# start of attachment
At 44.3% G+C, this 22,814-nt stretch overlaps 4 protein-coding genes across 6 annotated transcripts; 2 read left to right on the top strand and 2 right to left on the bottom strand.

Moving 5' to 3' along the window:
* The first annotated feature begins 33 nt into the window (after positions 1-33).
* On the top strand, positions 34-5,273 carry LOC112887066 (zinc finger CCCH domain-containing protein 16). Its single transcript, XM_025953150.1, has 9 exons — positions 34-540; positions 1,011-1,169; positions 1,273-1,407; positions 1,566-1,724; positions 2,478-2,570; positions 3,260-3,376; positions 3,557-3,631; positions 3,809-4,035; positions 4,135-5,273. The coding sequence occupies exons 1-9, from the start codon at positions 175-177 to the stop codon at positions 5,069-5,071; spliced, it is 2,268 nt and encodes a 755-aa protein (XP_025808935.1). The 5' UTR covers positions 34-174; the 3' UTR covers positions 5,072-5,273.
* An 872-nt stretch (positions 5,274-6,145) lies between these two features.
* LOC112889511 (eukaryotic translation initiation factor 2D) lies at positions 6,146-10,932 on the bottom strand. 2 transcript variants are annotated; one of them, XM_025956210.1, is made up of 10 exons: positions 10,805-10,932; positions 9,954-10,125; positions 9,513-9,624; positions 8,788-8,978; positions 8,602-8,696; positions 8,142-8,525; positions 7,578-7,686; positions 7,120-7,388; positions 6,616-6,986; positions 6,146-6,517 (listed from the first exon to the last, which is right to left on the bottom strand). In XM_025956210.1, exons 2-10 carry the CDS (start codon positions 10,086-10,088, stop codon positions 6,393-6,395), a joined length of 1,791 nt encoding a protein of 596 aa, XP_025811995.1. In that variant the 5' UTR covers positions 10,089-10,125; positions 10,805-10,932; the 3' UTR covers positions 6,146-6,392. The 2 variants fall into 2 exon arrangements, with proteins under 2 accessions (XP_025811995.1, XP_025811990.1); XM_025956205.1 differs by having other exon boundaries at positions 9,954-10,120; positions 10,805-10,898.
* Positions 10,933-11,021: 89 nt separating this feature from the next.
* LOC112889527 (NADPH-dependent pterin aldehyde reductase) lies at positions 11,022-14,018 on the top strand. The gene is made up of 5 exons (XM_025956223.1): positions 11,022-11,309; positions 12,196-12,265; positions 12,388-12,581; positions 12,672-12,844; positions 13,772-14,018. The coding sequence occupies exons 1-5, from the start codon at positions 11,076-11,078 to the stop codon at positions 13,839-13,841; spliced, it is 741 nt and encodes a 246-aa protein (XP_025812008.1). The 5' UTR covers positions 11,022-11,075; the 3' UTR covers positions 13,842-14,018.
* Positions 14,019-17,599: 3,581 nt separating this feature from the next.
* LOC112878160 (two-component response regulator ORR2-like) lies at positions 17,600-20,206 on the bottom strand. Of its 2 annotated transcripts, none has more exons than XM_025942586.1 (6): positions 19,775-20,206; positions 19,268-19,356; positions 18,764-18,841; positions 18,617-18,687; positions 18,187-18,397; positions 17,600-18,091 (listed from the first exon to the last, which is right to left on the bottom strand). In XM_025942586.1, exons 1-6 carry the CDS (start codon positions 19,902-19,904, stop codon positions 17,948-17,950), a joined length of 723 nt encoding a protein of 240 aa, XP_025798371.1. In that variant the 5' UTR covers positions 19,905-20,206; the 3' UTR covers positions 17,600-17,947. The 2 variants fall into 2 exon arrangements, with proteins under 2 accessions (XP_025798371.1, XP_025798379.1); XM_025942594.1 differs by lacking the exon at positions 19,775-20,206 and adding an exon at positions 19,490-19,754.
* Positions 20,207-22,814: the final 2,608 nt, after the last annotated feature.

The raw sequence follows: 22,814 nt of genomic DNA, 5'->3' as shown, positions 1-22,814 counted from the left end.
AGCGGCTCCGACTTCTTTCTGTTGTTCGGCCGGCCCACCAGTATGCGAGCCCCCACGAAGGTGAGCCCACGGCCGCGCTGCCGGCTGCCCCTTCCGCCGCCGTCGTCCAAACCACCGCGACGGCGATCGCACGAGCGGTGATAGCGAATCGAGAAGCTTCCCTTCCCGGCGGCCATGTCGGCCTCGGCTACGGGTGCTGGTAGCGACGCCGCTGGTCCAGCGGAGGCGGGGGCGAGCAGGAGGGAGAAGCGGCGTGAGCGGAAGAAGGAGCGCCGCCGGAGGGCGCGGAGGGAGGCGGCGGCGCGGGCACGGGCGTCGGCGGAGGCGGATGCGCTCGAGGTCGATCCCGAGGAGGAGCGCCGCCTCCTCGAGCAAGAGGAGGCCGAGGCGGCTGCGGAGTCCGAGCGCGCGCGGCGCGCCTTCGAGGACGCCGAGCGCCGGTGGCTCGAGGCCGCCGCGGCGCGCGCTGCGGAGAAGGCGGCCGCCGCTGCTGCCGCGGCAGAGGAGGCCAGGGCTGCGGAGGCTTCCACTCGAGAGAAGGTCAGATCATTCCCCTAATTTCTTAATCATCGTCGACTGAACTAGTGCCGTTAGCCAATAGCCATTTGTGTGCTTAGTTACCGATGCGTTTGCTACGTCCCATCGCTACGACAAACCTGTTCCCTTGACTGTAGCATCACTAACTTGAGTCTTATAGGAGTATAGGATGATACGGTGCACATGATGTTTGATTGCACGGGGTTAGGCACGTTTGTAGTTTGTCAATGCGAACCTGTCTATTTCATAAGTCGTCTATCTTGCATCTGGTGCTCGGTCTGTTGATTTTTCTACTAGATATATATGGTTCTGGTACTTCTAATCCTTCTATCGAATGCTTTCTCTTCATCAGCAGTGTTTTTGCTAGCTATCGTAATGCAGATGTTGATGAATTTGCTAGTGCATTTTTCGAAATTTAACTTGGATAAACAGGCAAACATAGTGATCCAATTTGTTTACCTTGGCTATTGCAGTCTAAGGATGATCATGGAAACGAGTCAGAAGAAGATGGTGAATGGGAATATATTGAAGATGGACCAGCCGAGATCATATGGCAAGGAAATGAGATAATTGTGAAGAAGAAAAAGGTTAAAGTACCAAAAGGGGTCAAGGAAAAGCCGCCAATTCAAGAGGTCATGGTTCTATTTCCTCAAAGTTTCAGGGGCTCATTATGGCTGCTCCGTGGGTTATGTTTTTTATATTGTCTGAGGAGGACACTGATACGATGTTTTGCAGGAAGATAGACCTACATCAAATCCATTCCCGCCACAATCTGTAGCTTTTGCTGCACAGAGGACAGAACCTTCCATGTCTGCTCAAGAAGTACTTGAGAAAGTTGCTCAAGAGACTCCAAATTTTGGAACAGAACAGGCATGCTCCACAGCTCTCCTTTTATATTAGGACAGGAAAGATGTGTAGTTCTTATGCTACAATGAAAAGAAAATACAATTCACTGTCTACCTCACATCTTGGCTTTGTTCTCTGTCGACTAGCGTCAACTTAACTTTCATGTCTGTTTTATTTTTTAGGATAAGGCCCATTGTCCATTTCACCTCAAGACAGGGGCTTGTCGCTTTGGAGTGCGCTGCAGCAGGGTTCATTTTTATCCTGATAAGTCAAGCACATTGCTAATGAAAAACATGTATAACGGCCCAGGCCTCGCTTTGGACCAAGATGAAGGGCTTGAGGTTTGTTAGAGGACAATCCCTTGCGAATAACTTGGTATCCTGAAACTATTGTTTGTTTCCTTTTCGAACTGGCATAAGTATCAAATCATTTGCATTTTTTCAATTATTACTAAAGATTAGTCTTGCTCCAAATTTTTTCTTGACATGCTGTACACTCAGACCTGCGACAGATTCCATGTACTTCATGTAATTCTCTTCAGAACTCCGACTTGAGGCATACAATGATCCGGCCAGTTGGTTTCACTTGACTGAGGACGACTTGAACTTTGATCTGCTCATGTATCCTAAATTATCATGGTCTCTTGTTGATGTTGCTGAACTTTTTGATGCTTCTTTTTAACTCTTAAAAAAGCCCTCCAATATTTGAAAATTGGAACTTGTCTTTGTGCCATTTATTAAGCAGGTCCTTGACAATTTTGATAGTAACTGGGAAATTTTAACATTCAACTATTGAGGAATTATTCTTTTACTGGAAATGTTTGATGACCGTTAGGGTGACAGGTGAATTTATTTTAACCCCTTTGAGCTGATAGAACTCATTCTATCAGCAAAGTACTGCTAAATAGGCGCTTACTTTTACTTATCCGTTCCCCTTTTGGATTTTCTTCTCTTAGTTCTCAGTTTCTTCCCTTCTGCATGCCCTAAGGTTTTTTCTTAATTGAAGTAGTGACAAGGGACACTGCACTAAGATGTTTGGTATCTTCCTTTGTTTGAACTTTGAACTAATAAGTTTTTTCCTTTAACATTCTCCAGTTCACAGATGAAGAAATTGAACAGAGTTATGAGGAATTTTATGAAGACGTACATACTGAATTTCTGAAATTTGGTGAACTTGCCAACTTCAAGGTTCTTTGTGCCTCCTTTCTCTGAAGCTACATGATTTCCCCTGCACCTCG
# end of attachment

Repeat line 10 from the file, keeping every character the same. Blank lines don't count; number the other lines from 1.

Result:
* LOC112878160 (two-component response regulator ORR2-like) lies at positions 17,600-20,206 on the bottom strand. Of its 2 annotated transcripts, none has more exons than XM_025942586.1 (6): positions 19,775-20,206; positions 19,268-19,356; positions 18,764-18,841; positions 18,617-18,687; positions 18,187-18,397; positions 17,600-18,091 (listed from the first exon to the last, which is right to left on the bottom strand). In XM_025942586.1, exons 1-6 carry the CDS (start codon positions 19,902-19,904, stop codon positions 17,948-17,950), a joined length of 723 nt encoding a protein of 240 aa, XP_025798371.1. In that variant the 5' UTR covers positions 19,905-20,206; the 3' UTR covers positions 17,600-17,947. The 2 variants fall into 2 exon arrangements, with proteins under 2 accessions (XP_025798371.1, XP_025798379.1); XM_025942594.1 differs by lacking the exon at positions 19,775-20,206 and adding an exon at positions 19,490-19,754.